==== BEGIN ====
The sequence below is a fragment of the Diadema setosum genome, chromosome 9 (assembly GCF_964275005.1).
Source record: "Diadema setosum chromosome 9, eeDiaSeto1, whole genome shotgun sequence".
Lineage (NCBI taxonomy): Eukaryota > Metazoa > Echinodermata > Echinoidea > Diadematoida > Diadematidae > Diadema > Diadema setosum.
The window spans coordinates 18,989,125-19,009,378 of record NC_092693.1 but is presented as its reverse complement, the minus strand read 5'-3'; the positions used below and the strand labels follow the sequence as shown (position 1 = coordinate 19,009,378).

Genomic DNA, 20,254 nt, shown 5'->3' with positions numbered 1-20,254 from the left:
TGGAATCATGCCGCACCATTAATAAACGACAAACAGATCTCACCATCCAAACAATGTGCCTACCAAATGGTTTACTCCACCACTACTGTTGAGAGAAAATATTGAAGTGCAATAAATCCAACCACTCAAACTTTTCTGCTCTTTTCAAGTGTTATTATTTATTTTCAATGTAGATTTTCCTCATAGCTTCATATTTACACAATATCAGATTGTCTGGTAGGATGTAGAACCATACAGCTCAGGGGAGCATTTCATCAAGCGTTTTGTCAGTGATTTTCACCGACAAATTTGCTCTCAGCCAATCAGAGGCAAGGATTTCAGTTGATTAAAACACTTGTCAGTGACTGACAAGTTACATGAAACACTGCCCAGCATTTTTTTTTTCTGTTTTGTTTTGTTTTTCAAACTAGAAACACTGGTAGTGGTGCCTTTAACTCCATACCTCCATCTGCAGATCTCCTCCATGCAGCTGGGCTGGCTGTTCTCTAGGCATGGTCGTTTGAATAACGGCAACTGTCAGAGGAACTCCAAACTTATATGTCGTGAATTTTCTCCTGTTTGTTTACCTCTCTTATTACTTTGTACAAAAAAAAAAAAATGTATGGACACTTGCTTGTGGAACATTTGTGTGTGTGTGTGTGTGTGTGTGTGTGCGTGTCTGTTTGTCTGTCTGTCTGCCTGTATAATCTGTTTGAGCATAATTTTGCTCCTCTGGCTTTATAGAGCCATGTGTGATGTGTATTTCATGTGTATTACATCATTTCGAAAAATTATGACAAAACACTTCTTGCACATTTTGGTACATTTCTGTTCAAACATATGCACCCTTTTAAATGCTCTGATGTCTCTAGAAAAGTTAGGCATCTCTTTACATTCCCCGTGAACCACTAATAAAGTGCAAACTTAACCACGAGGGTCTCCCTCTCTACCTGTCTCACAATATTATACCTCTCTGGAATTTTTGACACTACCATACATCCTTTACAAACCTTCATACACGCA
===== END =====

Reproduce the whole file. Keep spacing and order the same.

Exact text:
The sequence below is a fragment of the Diadema setosum genome, chromosome 9 (assembly GCF_964275005.1).
Source record: "Diadema setosum chromosome 9, eeDiaSeto1, whole genome shotgun sequence".
Lineage (NCBI taxonomy): Eukaryota > Metazoa > Echinodermata > Echinoidea > Diadematoida > Diadematidae > Diadema > Diadema setosum.
The window spans coordinates 18,989,125-19,009,378 of record NC_092693.1 but is presented as its reverse complement, the minus strand read 5'-3'; the positions used below and the strand labels follow the sequence as shown (position 1 = coordinate 19,009,378).

Genomic DNA, 20,254 nt, shown 5'->3' with positions numbered 1-20,254 from the left:
TGGAATCATGCCGCACCATTAATAAACGACAAACAGATCTCACCATCCAAACAATGTGCCTACCAAATGGTTTACTCCACCACTACTGTTGAGAGAAAATATTGAAGTGCAATAAATCCAACCACTCAAACTTTTCTGCTCTTTTCAAGTGTTATTATTTATTTTCAATGTAGATTTTCCTCATAGCTTCATATTTACACAATATCAGATTGTCTGGTAGGATGTAGAACCATACAGCTCAGGGGAGCATTTCATCAAGCGTTTTGTCAGTGATTTTCACCGACAAATTTGCTCTCAGCCAATCAGAGGCAAGGATTTCAGTTGATTAAAACACTTGTCAGTGACTGACAAGTTACATGAAACACTGCCCAGCATTTTTTTTTTCTGTTTTGTTTTGTTTTTCAAACTAGAAACACTGGTAGTGGTGCCTTTAACTCCATACCTCCATCTGCAGATCTCCTCCATGCAGCTGGGCTGGCTGTTCTCTAGGCATGGTCGTTTGAATAACGGCAACTGTCAGAGGAACTCCAAACTTATATGTCGTGAATTTTCTCCTGTTTGTTTACCTCTCTTATTACTTTGTACAAAAAAAAAAAAATGTATGGACACTTGCTTGTGGAACATTTGTGTGTGTGTGTGTGTGTGTGTGTGTGCGTGTCTGTTTGTCTGTCTGTCTGCCTGTATAATCTGTTTGAGCATAATTTTGCTCCTCTGGCTTTATAGAGCCATGTGTGATGTGTATTTCATGTGTATTACATCATTTCGAAAAATTATGACAAAACACTTCTTGCACATTTTGGTACATTTCTGTTCAAACATATGCACCCTTTTAAATGCTCTGATGTCTCTAGAAAAGTTAGGCATCTCTTTACATTCCCCGTGAACCACTAATAAAGTGCAAACTTAACCACGAGGGTCTCCCTCTCTACCTGTCTCACAATATTATACCTCTCTGGAATTTTTGACACTACCATACATCCTTTACAAACCTTCATACACGCA